Kellogg (NYSE:K), the global provider of packaged food products, has watched its stock rise over 7% year to date, far outperforming the overall market. A strong earnings report could help push shares even higher, and first-quarter results are due out in a couple of days. Let's take a look at the most recent earnings release, expectations for the upcoming report, and take a glance at its largest competitor, General Mills (NYSE:GIS), to determine if we should be buying into this rally and holding on for the long-term, or if we should avoid the stock for now.
The February mixer
On Feb. 6, Kellogg released its fourth-quarter report to complete fiscal 2013, and the results were mixed compared to expectations. Here's a breakdown:
|Earnings Per Share||$0.83||$0.82|
|Revenue||$3.50 billion||$3.52 billion|
Kellogg's earnings per share increased 18.6%, and revenue decreased 1.7% year over year, as sales in North America, its largest region, were much lower than expected. North American sales fell 2.8%, led lower by the Morning Foods and Snacks segments, and the company noted "challenges" in its developed cereal business.
The company's products performed much better internationally, with revenue growing 4.2% in the Asian Pacific, 3% in Latin America, and 1.2% in Europe. This likely helped keep gross profit flat year over year at $1.4 billion, while reduced expenses led to the gross margin expanding 60 basis points to 39.4%.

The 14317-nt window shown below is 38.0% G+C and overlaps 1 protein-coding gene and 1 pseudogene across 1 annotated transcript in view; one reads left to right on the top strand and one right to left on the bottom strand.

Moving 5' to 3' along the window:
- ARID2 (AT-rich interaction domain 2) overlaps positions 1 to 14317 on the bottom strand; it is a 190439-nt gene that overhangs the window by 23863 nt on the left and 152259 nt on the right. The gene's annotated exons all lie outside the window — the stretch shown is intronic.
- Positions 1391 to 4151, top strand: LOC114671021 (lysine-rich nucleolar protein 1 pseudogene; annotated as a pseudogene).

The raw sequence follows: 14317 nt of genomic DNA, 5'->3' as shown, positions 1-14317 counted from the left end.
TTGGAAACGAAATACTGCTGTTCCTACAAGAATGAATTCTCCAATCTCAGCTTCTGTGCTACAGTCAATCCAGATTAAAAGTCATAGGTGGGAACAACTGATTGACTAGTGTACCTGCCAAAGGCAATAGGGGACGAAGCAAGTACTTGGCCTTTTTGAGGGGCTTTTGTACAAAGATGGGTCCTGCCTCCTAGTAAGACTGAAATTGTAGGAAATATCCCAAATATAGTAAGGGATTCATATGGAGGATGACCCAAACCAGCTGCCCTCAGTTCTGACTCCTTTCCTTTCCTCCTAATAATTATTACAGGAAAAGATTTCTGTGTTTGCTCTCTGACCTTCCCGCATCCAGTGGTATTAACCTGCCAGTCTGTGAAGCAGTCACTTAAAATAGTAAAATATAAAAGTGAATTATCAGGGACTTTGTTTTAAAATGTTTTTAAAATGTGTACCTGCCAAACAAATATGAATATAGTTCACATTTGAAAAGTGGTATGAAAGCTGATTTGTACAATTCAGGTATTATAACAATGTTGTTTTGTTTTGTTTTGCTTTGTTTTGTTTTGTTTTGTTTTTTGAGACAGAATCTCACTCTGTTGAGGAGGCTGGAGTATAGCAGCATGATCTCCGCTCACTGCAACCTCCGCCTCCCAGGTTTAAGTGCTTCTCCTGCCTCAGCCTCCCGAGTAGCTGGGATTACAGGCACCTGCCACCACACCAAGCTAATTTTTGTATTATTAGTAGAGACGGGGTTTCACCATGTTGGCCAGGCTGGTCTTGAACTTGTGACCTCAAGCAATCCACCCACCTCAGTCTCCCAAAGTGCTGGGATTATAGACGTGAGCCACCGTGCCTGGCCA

Overall, it was a good quarter for Kellogg, but continued weakness in North America cast a dark cloud over the results. However, investors turned a blind eye to the negative sales growth and sent the stock 0.64% higher in the trading session. Shares have continued rallying in the months since, now sitting over 9% higher than they were before the results were announced.
Expectations and what to watch for
First-quarter results are due out before the market opens on May 1, and the current analyst estimates project negative growth. Here's an overview:
|Earnings Per Share||$0.98||$0.99|
|Revenue||$3.82 billion||$3.86 billion|
These expectations call for earnings per share and revenue to decrease 1% year over year; this seems well within reach for a company like Kellogg, even with the recent struggles in North America, but there are three other statistics that are just as important as the key metrics that you will want to watch for:
- It will be crucial for Kellogg to provide guidance for the second quarter that is within or above analysts expectations; currently, the consensus estimates call for earnings per share of $1.08 and revenue of $3.75 billion, which would represent year-over-year growth of 8% and 1%, respectively.
- While second-quarter guidance is crucial, it will be just as important for Kellogg to maintain its guidance for the full year of fiscal 2014. In the fourth-quarter report, the company said it expects earnings per share to grow 1%-3% and revenue to grow approximately 1% compared to fiscal 2013. There is really no room for error in this guidance, because even the slightest reduction could mean negative growth on both the top and bottom lines for the year.